Sen. Joe Negron, R-Palm City, scored his first 2013 legislative victory Tuesday morning when his proposed legislation restricting the use of drones by state and local law enforcement agencies was approved by a unanimous vote of the Senate Criminal Justice Committee.
SB 92, the Freedom from Unwarranted Surveillance Act, as originally filed would have prohibited the use of unmanned aerial vehicles more popularly known as drones by law enforcement agencies to gather evidence or other information about citizens. An exception was provided for cases where the U.S. Secretary of Homeland Security determines that credible intelligence indicates the existence of a terrorist threat.
Evidence obtained in violation of the statute would be inadmissible in court, and the bill also provides civil remedies for citizens whose rights are infringed upon by those violations.
Civil rights proponents have expressed concerns that the employment of drones by federal, state, and local law enforcement agencies has the potential to infringe on citizens privacy. Negron, one of the Legislature's staunchest civil-liberties defenders, told reporters SB 92 is a top priority for him this session.
The bill has the support of the American Civil Liberties Union and the Florida Public Defenders Association, but is being opposed or at least approached coolly by the Florida Sheriff's Association (FSA) and the Florida Police Chiefs Association (FPCA).
The bill approved Tuesday had been amended by Negron in three respects. First, some wording was added to make it explicit that drones may not be used for the purposes of local government code enforcement. In addition, Negron added two more exceptions that would justify drone usage: a) when a law enforcement agency obtains a search warrant signed by a judge, and b) an "exigent circumstances" provision, where "swift action is needed to prevent imminent danger to life or serious damage to property, or to forestall the imminent escape of a suspect or the destruction of evidence."
The amended bill received the approval of each of the seven members of the committee, including its two Democrats: vice chair and Minority Leader Chris Smith of Oakland Park and Audrey Gibson of Jacksonville.
Representatives from police associations signaled their appreciation for Sen. Negrons amendments, but stopped short of offering their support for SB 92.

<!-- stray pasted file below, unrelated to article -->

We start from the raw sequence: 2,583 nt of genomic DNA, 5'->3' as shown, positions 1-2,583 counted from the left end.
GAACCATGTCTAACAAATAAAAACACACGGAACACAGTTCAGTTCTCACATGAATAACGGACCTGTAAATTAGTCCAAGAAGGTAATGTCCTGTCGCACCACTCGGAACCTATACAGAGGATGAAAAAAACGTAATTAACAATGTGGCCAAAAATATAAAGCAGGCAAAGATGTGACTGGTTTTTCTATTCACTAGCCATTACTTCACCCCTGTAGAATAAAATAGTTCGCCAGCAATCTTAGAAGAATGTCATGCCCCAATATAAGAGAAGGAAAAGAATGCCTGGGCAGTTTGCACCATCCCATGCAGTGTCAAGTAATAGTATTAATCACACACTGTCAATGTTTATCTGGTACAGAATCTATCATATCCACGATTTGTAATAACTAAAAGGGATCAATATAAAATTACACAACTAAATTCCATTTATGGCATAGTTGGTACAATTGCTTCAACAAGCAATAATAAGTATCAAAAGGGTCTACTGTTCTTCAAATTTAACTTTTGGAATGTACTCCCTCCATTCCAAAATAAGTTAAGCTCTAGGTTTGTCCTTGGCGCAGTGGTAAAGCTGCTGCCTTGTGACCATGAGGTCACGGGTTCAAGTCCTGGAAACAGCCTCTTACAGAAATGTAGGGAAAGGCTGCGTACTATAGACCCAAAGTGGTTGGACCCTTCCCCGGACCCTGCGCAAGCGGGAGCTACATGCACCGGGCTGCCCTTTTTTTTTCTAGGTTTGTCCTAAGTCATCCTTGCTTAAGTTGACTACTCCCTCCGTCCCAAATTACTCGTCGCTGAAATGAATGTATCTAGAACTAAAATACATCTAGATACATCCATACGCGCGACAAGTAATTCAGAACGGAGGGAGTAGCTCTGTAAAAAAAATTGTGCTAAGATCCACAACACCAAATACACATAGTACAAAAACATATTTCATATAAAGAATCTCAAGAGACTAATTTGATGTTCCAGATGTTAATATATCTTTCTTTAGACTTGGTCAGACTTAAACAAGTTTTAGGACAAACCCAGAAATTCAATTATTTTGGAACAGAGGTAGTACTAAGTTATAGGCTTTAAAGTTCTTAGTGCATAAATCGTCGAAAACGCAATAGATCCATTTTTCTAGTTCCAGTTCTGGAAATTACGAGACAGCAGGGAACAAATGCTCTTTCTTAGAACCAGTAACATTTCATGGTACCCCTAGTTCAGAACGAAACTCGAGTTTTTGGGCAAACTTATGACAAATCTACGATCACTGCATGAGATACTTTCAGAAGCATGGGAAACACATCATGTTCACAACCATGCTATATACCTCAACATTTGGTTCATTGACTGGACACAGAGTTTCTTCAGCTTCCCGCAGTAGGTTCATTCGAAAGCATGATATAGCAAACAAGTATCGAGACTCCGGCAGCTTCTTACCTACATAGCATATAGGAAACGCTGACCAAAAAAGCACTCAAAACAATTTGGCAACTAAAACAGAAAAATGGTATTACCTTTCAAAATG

As originally drafted, there were some concerns that the Florida Sheriffs Association had concerning tactical use and lifesaving measures, and we look forward to working with [Senator Negron] and other committee members, Keri Rayborn Silver, a lobbyist for the FSA, told the panel.
Attorney Timothy Stanfield echoed those sentiments on behalf of the FPCA: Initially our client was a little concerned with the bill as filed, but Senator Negrons amendments go a long way in ameliorating some of our concerns and we look forward to working with him.
These issues are about boundaries and there is a line to be drawn, Negron told reporters after the vote. You have to draw the line somewhere, and where I draw the line is having these unmanned drones hovering in the sky. You could potentially visualize hundreds of these in the air over Florida at any given moment, just surveilling the lawful acts of Floridians. That goes too far.
Negron said he was optimistic of his bills prospects, saying that both Democrats and Republicans have signaled their support of it, both in Florida and in the dozen or so other states where lawmakers of both parties have introduced similar legislation.
Negron suggested that the exceptions written into the bill are so narrowly tailored that the cost-ineffectiveness of the drones might prevent many agenices from employing them at all.
"I would anticipate very minimal uses for drones, and it may end up being that because the uses are so limited, it's not practical to have one," Negron said. "That's a law-enforcement decision."
Negron estimated that about a half-dozen jurisdictions in the Sunshine State are experimenting with drones.
In order to move to the Senate floor for a vote, SB 92 must pass through three more committees: Judiciary, Appropriations Subcommittee on Criminal and Civil Justice, and Appropriations. A companion bill has been filed in the House by Rep. Ritch Workman, R-Melbourne.
Approval of SB 92 was followed in the committee by a debate over whether nonviolent criminals should be placed in privately run, but taxpayer-subsidized, institutions for substance abuse and mental health treatment.
Barney Bishop, president of the nonpartisan Florida Smart Justice Alliance, said such a move would help the state cut costs and would help keep felons from returning to a life of crime. He suggested empty prison facilities in Baker, Gadsden, and Miami-Dade counties be given to private operators to provide treatment.
"[Ex-convicts] are simply going through the proverbial revolving door, back to prison, and costing us taxpayers more money," Bishop told the panel. "We give them $50 and a bus ticket and expect them to overcome the addiction and become productive, law-abiding citizens.
Doug Martin, a lobbyist for the American Federation of State, County and Municipal Employees (AFSCME), insisted that private corporations were not the appropriate providers of such services.
"When people have to be compensated [for wrongdoing by these private companies], that liability rests with the state," Martin said. "The state is not able to put that liability off to private providers."
The committee did not consider any bill on the matter.
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